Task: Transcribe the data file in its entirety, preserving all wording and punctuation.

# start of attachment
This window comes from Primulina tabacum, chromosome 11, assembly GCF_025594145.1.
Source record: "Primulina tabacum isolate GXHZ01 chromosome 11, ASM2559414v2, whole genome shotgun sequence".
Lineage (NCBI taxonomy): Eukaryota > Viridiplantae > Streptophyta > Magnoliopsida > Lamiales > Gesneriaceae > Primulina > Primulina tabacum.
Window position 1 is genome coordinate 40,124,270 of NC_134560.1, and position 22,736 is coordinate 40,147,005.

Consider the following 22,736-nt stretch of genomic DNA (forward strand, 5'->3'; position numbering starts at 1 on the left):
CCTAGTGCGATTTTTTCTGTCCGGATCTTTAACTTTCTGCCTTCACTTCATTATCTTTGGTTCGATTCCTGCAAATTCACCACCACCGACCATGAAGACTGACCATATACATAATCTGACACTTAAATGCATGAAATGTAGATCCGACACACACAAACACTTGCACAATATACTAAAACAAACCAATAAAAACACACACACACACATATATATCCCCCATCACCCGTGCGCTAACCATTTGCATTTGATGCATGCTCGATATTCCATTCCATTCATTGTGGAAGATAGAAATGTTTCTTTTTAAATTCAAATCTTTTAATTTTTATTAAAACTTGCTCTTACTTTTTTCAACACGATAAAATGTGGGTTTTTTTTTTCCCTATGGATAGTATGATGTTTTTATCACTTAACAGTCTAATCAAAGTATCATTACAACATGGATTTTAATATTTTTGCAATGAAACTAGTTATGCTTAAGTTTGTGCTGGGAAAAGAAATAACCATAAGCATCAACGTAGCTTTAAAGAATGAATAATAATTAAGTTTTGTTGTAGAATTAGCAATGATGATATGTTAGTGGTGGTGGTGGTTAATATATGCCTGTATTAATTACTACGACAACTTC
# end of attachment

This window comes from Primulina tabacum, chromosome 11, assembly GCF_025594145.1.
Source record: "Primulina tabacum isolate GXHZ01 chromosome 11, ASM2559414v2, whole genome shotgun sequence".
Lineage (NCBI taxonomy): Eukaryota > Viridiplantae > Streptophyta > Magnoliopsida > Lamiales > Gesneriaceae > Primulina > Primulina tabacum.
Window position 1 is genome coordinate 40,124,270 of NC_134560.1, and position 22,736 is coordinate 40,147,005.

Consider the following 22,736-nt stretch of genomic DNA (forward strand, 5'->3'; position numbering starts at 1 on the left):
CCTAGTGCGATTTTTTCTGTCCGGATCTTTAACTTTCTGCCTTCACTTCATTATCTTTGGTTCGATTCCTGCAAATTCACCACCACCGACCATGAAGACTGACCATATACATAATCTGACACTTAAATGCATGAAATGTAGATCCGACACACACAAACACTTGCACAATATACTAAAACAAACCAATAAAAACACACACACACACATATATATCCCCCATCACCCGTGCGCTAACCATTTGCATTTGATGCATGCTCGATATTCCATTCCATTCATTGTGGAAGATAGAAATGTTTCTTTTTAAATTCAAATCTTTTAATTTTTATTAAAACTTGCTCTTACTTTTTTCAACACGATAAAATGTGGGTTTTTTTTTTCCCTATGGATAGTATGATGTTTTTATCACTTAACAGTCTAATCAAAGTATCATTACAACATGGATTTTAATATTTTTGCAATGAAACTAGTTATGCTTAAGTTTGTGCTGGGAAAAGAAATAACCATAAGCATCAACGTAGCTTTAAAGAATGAATAATAATTAAGTTTTGTTGTAGAATTAGCAATGATGATATGTTAGTGGTGGTGGTGGTTAATATATGCCTGTATTAATTACTACGACAACTTC